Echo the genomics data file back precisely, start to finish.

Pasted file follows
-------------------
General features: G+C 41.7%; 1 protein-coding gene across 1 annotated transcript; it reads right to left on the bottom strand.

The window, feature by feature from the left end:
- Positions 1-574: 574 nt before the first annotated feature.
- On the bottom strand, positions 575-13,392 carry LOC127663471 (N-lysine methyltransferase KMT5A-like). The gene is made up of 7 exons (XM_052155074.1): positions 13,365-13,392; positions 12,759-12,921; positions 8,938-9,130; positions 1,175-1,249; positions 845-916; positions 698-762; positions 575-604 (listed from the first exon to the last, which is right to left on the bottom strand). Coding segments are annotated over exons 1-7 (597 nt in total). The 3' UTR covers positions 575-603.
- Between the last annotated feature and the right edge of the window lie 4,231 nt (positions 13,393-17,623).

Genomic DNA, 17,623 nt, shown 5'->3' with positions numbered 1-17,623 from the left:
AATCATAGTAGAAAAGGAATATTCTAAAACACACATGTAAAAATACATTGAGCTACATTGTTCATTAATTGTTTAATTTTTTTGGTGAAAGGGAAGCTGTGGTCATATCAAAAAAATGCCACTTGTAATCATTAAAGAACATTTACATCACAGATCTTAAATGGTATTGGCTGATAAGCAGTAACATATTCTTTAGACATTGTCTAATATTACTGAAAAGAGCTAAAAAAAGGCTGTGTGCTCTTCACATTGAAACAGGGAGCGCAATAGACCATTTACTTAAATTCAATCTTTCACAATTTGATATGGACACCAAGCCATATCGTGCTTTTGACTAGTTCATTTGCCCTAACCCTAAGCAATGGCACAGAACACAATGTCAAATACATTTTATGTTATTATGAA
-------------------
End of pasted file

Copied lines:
General features: G+C 41.7%; 1 protein-coding gene across 1 annotated transcript; it reads right to left on the bottom strand.

The window, feature by feature from the left end:
- Positions 1-574: 574 nt before the first annotated feature.
- On the bottom strand, positions 575-13,392 carry LOC127663471 (N-lysine methyltransferase KMT5A-like). The gene is made up of 7 exons (XM_052155074.1): positions 13,365-13,392; positions 12,759-12,921; positions 8,938-9,130; positions 1,175-1,249; positions 845-916; positions 698-762; positions 575-604 (listed from the first exon to the last, which is right to left on the bottom strand). Coding segments are annotated over exons 1-7 (597 nt in total). The 3' UTR covers positions 575-603.
- Between the last annotated feature and the right edge of the window lie 4,231 nt (positions 13,393-17,623).

Genomic DNA, 17,623 nt, shown 5'->3' with positions numbered 1-17,623 from the left:
AATCATAGTAGAAAAGGAATATTCTAAAACACACATGTAAAAATACATTGAGCTACATTGTTCATTAATTGTTTAATTTTTTTGGTGAAAGGGAAGCTGTGGTCATATCAAAAAAATGCCACTTGTAATCATTAAAGAACATTTACATCACAGATCTTAAATGGTATTGGCTGATAAGCAGTAACATATTCTTTAGACATTGTCTAATATTACTGAAAAGAGCTAAAAAAAGGCTGTGTGCTCTTCACATTGAAACAGGGAGCGCAATAGACCATTTACTTAAATTCAATCTTTCACAATTTGATATGGACACCAAGCCATATCGTGCTTTTGACTAGTTCATTTGCCCTAACCCTAAGCAATGGCACAGAACACAATGTCAAATACATTTTATGTTATTATGAA